Excerpts Dealing With Paragraph 6 Negotiations From the Transcript of a Press Conference Given by Robert Zoellick

February 19, 2003

The United States played a central role at Doha in securing the Declaration on TRIPS [Agreement on Trade-Related Intellectual Property Rights] and Public Health, which we know is very important to our partners in Africa. And at Doha, we agreed we had one more task, to find a solution to one narrow remaining issue: the use of compulsory licensing by countries that didn't have sufficient capacity to manufacture the needed pharmaceuticals. Unfortunately, a number of countries and outside interests sought to expand this issue, both in terms of diseases to be addressed and the countries eligible to export. This is not a disagreement about HIV/AIDS, tuberculosis, malaria, other epidemics or Africa. We will continue to work with others towards a multilateral solution within the WTO, but in the meantime we took a step of implementing a moratorium -- not as a substitute, but as a sign of good faith not to challenge poor countries in the WTO that use compulsory licensing to meet their urgent health crises. We're pleased that Switzerland, Canada, Hungary and the European Union followed our lead and adopted similar steps. We hope that the government of Japan will join us in this humanitarian response.

I visited sub-Saharan Africa recently, and I could see the economic, social and human devastation caused by HIV/AIDS. That's one reason why President Bush in his recent State of the Union message announced an emergency plan for AIDS relief by committing $15 billion over the next five years to help with the most afflicted nations in Africa and the Caribbean. I was particularly pleased that some of our African colleagues came up to me and emphasized that this was the heart of what they needed to deal with, with HIV/AIDS.


QUESTION: Ambassador Zoellick, My name is Ravi Khan. I represent Washington Trade Daily. A couple of questions ... The second question: as regards the Brazilian proposal on TRIPS and public health, Paragraph 6 mechanism, would you agree with Ambassador Amorim [Foreign Affairs Minister Celso Amorim] that this can be a basis to have a multilateral solution in the coming days? And third, when would the U.S. --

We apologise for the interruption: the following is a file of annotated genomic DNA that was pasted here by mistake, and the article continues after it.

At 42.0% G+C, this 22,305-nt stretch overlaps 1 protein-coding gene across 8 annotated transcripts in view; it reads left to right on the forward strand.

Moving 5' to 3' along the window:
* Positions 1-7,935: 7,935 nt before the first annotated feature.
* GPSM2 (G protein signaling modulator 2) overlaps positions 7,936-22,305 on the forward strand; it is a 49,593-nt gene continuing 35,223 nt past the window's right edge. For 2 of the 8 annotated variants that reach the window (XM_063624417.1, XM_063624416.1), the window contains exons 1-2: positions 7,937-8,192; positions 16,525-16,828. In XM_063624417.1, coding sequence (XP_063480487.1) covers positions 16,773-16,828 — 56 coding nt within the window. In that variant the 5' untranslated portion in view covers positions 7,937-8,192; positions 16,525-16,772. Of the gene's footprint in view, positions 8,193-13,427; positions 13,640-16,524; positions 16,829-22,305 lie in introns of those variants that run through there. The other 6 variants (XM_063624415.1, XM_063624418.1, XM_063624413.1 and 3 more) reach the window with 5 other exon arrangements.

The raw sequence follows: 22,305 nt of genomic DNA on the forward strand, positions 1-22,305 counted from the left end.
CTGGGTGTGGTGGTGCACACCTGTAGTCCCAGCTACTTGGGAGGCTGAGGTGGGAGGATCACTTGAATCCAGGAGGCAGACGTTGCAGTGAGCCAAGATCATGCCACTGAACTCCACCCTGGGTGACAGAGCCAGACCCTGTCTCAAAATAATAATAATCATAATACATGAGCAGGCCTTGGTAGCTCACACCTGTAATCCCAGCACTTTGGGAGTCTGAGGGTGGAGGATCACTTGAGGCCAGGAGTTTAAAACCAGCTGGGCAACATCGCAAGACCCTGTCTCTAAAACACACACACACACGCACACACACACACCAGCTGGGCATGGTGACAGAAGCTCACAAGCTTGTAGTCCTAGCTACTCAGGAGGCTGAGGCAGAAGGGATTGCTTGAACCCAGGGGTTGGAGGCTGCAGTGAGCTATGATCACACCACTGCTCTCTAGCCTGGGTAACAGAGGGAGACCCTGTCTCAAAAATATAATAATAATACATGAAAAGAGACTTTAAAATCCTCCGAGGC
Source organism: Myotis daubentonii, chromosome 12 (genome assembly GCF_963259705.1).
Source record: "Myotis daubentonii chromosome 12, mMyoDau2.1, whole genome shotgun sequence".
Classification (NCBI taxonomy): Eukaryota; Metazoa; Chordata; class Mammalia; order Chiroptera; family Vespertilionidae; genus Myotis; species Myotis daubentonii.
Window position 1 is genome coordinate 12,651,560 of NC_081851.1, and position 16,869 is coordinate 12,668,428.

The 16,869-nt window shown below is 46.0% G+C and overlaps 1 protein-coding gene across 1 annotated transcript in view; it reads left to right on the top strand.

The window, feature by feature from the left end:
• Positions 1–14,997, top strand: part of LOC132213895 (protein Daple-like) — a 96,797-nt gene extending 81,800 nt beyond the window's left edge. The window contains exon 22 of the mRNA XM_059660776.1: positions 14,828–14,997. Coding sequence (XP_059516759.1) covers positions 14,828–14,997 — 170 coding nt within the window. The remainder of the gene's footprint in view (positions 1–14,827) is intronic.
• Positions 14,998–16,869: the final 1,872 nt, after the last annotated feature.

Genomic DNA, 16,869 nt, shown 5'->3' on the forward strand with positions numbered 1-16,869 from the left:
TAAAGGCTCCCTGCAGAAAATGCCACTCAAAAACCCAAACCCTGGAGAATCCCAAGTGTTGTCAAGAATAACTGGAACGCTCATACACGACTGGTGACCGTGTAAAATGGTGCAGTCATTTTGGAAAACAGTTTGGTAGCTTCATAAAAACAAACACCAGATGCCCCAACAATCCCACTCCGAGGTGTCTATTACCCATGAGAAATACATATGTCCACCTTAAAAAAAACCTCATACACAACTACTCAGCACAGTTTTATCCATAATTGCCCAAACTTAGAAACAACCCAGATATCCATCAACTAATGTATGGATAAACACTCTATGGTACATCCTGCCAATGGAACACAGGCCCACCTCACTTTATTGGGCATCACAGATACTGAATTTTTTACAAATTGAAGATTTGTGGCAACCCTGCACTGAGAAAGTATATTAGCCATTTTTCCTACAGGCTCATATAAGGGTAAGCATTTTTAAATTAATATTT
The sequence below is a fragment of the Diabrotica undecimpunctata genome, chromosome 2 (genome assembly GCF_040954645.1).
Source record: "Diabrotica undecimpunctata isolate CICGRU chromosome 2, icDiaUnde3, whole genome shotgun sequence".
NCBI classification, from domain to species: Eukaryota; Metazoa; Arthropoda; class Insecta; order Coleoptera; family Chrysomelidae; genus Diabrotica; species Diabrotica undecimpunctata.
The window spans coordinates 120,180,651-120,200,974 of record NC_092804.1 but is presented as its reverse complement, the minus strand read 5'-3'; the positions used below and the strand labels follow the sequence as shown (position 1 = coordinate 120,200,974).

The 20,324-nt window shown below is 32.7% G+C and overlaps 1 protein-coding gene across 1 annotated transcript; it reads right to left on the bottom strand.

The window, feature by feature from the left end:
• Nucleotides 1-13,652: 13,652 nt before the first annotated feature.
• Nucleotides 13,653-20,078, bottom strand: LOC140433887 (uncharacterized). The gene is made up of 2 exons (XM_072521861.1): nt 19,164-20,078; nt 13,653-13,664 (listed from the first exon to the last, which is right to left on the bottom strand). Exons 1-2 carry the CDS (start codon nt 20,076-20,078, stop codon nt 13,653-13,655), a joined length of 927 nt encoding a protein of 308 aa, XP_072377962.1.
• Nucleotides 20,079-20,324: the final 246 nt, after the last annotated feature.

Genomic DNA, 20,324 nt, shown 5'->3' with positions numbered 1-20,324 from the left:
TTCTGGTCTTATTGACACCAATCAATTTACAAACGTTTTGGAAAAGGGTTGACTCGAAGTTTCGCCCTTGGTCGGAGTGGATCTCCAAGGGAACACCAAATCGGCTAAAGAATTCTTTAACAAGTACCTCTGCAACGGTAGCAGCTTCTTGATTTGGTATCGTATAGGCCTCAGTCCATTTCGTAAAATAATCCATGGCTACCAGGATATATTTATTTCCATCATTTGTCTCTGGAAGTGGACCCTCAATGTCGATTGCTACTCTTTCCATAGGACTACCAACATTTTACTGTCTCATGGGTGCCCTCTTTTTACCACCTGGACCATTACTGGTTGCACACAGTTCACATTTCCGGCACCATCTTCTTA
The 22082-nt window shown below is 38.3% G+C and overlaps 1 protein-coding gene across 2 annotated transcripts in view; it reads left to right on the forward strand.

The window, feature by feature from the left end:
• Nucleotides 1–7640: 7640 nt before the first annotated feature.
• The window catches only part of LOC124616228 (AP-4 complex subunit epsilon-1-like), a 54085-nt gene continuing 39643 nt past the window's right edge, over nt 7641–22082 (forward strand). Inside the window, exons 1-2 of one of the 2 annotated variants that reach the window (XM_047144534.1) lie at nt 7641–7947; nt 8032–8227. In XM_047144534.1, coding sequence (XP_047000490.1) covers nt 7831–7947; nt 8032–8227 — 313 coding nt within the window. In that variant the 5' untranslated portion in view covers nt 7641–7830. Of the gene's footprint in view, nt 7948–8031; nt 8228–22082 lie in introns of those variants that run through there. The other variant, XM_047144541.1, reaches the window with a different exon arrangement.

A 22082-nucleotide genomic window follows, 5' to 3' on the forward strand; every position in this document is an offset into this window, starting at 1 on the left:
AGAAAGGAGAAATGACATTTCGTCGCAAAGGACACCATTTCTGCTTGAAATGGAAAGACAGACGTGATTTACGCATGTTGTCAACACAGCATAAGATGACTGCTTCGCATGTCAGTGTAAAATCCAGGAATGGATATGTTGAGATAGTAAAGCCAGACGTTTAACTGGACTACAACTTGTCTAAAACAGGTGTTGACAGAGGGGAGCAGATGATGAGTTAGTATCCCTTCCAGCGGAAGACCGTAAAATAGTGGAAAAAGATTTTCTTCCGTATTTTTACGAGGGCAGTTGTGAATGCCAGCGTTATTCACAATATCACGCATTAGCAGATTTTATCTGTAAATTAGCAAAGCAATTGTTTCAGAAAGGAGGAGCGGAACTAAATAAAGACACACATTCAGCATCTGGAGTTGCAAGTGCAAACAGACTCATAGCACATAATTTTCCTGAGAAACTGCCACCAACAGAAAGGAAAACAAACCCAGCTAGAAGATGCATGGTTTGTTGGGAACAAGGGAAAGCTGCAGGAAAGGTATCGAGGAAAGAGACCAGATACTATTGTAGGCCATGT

On your second question, I don't really think it's fair to say there's a formal proposal. I think we had a good discussion about the points that I outlined in my statement. I emphasized that we don't have a problem offering the Doha definition for the African countries, so this really shouldn't be seen as an Africa issue, and for those of you that write about the issue, it's not an HIV/AIDS issue. It's an issue of whether you expand it to more countries with more diseases. I think there is a spirit of good will around the table. I think people realize that it's a sensitive political issue for all countries, so we'll keep trying to work for a multilateral solution. In the meantime, the United States is trying to do what it can, first with a moratorium, and second with the biggest financial commitment, by far, of any country or any group of countries to try to deal with the HIV/AIDS problem. Here again, I was very pleased I had a chance to talk with my African colleagues in Mauritius at the AGOA [African Growth and Opportunity Act] Forum a couple weeks ago. I explained this to them. A number of them came up to me here, and they said they know it's a sensitive issue, but frankly they feel the United States is trying and we're in part being held up by others.


QUESTION: Mr. Zoellick, I'm Clovis Rossi, from the Brazilian Daily Folha de Sao Paulo. Coming back to TRIPS and public health, and accepting that there is not a proposal that Brazilian Foreign Minister Amorim suggestion. Is it a good idea, a good suggestion, or at least a good starting point to solve the famous Paragraph 6 discussion?

AMBASSADOR ZOELLICK: I find all the ideas I get from Brazil to be good [laughter]. They're in varying degrees. I had a chance to work with Minister Amorim when he served in Geneva. I think he's trying to play a positive role. I think he's trying to come up with some useful ideas. Just so you get a sense of the framework here, the problem is the one that I've outlined. I think everybody wants to try to get this done, but in the course of the discussion of dealing with this narrow issue, it expanded. So, one way to deal with it would be to say, well, let's make sure that we're not covering drugs for obesity or Viagra or other issues. Let's focus on what we said we were going to focus on. We tried that. There was some rejection to it. Another was to say, well, let's really focus on the countries that need this. So this is a topic of discussion and debate that we take good suggestions from, and on this and many other issues, we find that the Brazilian delegation -- the career officials as well as the new ministers -- are good partners in ideas and dialogue. We also talked about the ALCA [Free Trade Area of the Americas]. We also want to focus on that with them.


For the full transcript: http://usinfo.state.gov/cgi-bin/washfile/display.pl?p=/products/washfile/latest&f=03021902.clt&t=/products/washfile/newsitem.shtml

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